Firefighters face roadside vest regulations


Editor's note: Be sure to also check out Jeffrey Stull's column, Focus on Turnout Gear.

By Cristi Laquer
FireRescue1 Staff


Photo Cristi Laquer
A display at 3M in St. Paul, Minn., shows some of the variation in high-visibility garments for first responders.
WASHINGTON — Firefighters may have one more thing to consider when tackling car fires and other roadway incidents from next year on – the use of a safety vest.

Proposed updates to the Federal Highway Administration's Manual on Uniform Traffic Control Devices would require all first responders to wear high-visibility safety vests any time they operate near a roadway.

Firefighters still have time to voice their opinion, with the seven-month public consultation period not coming to an end until July 31. Some feel turnout gear already carries enough high-visibility trim in itself and that the additional use of vests could be unwieldy for firefighters at incident scenes.

"Firefighters who carry vests anyway may just go along with this and say, 'well, a regulation is a regulation,'" said Tim Gardener, regulatory affairs manager for 3M's occupational health and safety division, which produces many high-visibility products, including apparel.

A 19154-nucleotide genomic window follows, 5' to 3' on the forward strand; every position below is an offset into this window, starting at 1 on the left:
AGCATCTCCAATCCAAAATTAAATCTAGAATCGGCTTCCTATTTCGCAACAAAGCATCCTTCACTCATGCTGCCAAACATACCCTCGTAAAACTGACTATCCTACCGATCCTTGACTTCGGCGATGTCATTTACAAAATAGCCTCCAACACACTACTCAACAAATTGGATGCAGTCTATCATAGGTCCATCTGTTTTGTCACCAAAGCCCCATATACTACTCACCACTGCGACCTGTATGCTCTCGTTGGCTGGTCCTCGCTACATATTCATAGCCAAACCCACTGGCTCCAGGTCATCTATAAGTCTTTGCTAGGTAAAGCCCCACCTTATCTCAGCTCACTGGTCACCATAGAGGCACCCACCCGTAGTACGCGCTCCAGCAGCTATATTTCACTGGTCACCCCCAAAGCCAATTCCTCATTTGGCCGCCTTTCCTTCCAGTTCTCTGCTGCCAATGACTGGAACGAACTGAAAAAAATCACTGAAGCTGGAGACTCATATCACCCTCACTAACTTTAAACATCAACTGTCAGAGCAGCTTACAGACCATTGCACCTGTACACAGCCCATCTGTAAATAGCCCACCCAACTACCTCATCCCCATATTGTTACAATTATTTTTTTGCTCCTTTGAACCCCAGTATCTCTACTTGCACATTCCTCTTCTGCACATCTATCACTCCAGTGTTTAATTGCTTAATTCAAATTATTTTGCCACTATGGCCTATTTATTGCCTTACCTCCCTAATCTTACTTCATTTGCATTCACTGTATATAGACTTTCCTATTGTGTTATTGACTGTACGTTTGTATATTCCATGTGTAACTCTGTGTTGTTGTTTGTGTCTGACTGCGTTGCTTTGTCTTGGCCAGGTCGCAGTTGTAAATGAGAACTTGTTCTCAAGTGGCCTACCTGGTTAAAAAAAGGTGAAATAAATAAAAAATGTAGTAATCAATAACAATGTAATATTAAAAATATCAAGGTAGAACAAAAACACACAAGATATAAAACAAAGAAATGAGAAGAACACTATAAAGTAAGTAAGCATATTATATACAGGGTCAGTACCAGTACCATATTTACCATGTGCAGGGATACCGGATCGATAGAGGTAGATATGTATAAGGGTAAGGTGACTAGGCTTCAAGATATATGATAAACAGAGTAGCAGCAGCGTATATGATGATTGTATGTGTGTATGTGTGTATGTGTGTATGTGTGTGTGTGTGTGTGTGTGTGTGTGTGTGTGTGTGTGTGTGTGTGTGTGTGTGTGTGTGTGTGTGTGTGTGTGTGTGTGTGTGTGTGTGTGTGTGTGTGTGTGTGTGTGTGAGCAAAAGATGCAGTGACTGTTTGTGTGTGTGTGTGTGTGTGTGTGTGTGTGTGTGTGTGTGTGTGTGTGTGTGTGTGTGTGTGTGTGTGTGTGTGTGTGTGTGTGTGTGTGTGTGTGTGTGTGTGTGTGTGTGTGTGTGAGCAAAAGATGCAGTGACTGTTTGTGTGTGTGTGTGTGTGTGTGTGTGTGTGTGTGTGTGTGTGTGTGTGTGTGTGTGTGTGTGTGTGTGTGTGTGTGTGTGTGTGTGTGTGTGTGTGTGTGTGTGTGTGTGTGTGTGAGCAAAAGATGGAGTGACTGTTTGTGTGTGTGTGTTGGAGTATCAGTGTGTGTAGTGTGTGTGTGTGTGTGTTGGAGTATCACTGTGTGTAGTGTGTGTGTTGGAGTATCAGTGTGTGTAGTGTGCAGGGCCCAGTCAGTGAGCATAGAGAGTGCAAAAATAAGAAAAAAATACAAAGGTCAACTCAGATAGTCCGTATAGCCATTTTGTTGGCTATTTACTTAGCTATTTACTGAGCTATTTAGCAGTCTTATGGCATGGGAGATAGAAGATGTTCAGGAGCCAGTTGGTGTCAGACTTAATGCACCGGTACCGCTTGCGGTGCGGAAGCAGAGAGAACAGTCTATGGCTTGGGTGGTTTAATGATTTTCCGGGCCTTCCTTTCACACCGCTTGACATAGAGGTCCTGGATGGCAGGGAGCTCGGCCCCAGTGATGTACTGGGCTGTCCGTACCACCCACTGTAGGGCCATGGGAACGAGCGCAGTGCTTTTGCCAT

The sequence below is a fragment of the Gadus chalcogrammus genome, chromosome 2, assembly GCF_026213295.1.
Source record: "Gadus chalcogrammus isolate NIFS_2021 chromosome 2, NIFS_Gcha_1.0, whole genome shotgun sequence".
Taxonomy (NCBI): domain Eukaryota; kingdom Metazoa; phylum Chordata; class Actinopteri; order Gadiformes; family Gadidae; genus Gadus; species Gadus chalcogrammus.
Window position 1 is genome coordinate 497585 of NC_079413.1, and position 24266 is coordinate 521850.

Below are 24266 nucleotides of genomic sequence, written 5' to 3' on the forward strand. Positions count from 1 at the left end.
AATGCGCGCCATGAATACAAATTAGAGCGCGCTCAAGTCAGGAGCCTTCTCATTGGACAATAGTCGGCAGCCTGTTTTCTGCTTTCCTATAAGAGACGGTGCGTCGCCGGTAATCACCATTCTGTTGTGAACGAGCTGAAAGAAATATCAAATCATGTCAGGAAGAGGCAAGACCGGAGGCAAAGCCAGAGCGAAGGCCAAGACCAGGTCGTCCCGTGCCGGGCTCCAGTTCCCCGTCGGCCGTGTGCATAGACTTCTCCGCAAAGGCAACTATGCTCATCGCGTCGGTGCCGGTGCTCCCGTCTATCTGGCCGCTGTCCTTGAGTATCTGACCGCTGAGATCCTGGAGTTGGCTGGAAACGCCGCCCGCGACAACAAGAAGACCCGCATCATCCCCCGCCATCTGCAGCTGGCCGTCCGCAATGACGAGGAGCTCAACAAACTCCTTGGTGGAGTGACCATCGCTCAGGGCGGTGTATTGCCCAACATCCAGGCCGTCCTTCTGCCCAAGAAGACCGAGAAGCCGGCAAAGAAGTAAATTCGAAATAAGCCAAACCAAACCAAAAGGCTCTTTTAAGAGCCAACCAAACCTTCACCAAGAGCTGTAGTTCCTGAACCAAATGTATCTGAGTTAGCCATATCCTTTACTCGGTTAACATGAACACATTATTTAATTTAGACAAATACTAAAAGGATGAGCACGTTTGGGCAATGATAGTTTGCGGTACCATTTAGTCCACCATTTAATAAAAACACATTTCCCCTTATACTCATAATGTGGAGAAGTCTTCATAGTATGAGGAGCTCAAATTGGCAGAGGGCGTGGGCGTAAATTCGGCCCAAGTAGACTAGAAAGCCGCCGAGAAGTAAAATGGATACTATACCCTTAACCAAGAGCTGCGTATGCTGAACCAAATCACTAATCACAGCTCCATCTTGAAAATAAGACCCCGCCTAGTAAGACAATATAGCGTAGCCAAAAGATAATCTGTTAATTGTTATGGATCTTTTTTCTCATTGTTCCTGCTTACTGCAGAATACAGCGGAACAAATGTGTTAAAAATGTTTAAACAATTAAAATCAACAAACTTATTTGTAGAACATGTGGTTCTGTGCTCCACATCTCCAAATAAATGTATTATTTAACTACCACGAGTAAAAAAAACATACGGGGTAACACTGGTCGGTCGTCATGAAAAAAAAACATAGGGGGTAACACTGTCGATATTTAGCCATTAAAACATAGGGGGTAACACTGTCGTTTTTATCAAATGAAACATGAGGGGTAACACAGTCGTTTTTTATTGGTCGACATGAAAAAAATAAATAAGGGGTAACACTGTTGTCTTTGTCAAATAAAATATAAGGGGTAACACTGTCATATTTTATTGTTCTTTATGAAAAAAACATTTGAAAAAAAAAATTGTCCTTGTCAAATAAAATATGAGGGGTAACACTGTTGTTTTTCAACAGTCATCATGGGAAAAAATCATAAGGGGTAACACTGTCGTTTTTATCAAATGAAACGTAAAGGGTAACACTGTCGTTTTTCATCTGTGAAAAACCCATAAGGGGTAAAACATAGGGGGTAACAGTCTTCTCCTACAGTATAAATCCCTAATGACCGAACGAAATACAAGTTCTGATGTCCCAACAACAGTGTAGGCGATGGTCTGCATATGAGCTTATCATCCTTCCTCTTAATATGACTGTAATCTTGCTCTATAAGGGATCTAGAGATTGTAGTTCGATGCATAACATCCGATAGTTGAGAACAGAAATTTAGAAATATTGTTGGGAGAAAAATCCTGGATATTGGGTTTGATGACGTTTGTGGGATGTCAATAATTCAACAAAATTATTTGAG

"But firefighters have unique problems, such as when they wear an SCBA, what are they going to do with their vest? If they step out of the street and go into a fire, what are they going to do with their vest?"

However, Billy Goldfeder, of FirefighterCloseCalls.com, said he is in favor of the use of vests on roadways and making firefighters as visible as possible.

"It only makes sense; after all, wouldn't your family want you to be visible while operating on the roadway?" he said in a post on his site.

"Speaking as one who was struck in the late 90s, whatever we can do in order to not be struck simply makes sense. At the very minimum, the low cost, lightweight vests make it where clueless drivers on the highway have a better chance to see us along with traffic management, blocking, etc."

Proposed changes

The updated 2003 Manual on Uniform Traffic Control Devices (MUTCD) is due to come into effect in 2009 at an as-yet undetermined date. The document is used by the Federal Highway Administration to standardize all traffic control devices from street signs to worker apparel nationwide. Part 6 of the MUTCD, named 'Temporary Traffic Control,' sets the rules for first responders at emergency scenes, with states required to adopt the MUTCD or a substantially similar document to govern their road services.

The proposed changes to section 6E.02 High-Visibility Safety Apparel would require all first responders and any other roadside worker to wear ANSI 107-2004 compliant vests any time they work near roadways. It would also allow ANSI 207-compliant vests, which were designed primarily for law enforcement officers, according to Gardener.